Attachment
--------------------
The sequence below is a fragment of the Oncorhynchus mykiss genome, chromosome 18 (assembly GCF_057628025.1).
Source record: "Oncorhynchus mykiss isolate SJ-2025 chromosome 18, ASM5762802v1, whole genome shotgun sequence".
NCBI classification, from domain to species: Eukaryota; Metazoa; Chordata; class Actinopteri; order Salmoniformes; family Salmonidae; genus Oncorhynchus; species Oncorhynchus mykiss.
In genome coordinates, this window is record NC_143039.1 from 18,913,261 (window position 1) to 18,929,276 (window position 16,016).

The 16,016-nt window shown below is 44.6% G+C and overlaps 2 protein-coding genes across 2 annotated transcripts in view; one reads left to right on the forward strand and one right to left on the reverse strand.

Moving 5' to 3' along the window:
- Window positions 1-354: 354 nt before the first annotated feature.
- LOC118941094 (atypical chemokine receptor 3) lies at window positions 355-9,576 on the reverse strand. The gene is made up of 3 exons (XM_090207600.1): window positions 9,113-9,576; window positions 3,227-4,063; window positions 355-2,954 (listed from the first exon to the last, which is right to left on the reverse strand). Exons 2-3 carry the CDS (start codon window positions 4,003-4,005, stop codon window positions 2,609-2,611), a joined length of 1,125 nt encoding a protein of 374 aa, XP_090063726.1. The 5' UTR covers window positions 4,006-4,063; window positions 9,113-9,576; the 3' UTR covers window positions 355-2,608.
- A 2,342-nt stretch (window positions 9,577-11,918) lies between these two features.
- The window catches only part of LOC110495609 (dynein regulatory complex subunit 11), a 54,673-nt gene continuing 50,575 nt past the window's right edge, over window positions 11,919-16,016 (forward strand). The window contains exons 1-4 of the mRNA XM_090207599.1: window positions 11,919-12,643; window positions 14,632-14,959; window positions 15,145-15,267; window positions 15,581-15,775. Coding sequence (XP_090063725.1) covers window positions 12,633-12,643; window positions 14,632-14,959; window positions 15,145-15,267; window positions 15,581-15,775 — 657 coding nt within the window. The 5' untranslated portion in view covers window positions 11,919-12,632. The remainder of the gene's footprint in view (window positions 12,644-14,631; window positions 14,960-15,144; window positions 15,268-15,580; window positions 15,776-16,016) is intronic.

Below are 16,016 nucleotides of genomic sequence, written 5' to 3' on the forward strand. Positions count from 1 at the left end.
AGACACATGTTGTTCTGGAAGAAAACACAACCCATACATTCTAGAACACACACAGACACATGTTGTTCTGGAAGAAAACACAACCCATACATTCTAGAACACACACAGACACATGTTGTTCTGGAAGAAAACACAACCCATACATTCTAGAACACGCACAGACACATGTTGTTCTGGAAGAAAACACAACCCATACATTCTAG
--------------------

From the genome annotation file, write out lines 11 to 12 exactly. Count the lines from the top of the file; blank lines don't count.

Below are 16,016 nucleotides of genomic sequence, written 5' to 3' on the forward strand. Positions count from 1 at the left end.
AGACACATGTTGTTCTGGAAGAAAACACAACCCATACATTCTAGAACACACACAGACACATGTTGTTCTGGAAGAAAACACAACCCATACATTCTAGAACACACACAGACACATGTTGTTCTGGAAGAAAACACAACCCATACATTCTAGAACACGCACAGACACATGTTGTTCTGGAAGAAAACACAACCCATACATTCTAG